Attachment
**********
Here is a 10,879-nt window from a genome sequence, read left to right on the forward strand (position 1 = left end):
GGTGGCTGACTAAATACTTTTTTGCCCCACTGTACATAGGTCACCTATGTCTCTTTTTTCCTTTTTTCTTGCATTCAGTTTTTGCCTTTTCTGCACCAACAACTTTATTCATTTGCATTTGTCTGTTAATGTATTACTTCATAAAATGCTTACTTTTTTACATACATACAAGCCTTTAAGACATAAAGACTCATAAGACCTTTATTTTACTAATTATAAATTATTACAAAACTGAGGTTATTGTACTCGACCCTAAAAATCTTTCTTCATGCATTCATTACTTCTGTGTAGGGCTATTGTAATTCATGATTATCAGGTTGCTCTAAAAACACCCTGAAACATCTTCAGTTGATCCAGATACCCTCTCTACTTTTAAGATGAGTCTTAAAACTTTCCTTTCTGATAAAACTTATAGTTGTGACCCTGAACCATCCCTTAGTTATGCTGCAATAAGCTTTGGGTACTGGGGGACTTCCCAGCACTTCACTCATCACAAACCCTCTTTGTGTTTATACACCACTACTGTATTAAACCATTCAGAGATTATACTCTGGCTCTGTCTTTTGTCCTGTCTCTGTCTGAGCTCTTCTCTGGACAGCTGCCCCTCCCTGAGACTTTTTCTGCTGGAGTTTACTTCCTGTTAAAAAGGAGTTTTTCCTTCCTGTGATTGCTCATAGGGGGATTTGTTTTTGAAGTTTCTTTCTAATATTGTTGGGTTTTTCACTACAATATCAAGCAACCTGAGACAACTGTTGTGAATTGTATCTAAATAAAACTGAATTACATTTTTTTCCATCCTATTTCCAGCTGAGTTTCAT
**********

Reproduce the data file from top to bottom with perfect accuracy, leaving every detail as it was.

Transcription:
Here is a 10,879-nt window from a genome sequence, read left to right on the forward strand (position 1 = left end):
GGTGGCTGACTAAATACTTTTTTGCCCCACTGTACATAGGTCACCTATGTCTCTTTTTTCCTTTTTTCTTGCATTCAGTTTTTGCCTTTTCTGCACCAACAACTTTATTCATTTGCATTTGTCTGTTAATGTATTACTTCATAAAATGCTTACTTTTTTACATACATACAAGCCTTTAAGACATAAAGACTCATAAGACCTTTATTTTACTAATTATAAATTATTACAAAACTGAGGTTATTGTACTCGACCCTAAAAATCTTTCTTCATGCATTCATTACTTCTGTGTAGGGCTATTGTAATTCATGATTATCAGGTTGCTCTAAAAACACCCTGAAACATCTTCAGTTGATCCAGATACCCTCTCTACTTTTAAGATGAGTCTTAAAACTTTCCTTTCTGATAAAACTTATAGTTGTGACCCTGAACCATCCCTTAGTTATGCTGCAATAAGCTTTGGGTACTGGGGGACTTCCCAGCACTTCACTCATCACAAACCCTCTTTGTGTTTATACACCACTACTGTATTAAACCATTCAGAGATTATACTCTGGCTCTGTCTTTTGTCCTGTCTCTGTCTGAGCTCTTCTCTGGACAGCTGCCCCTCCCTGAGACTTTTTCTGCTGGAGTTTACTTCCTGTTAAAAAGGAGTTTTTCCTTCCTGTGATTGCTCATAGGGGGATTTGTTTTTGAAGTTTCTTTCTAATATTGTTGGGTTTTTCACTACAATATCAAGCAACCTGAGACAACTGTTGTGAATTGTATCTAAATAAAACTGAATTACATTTTTTTCCATCCTATTTCCAGCTGAGTTTCAT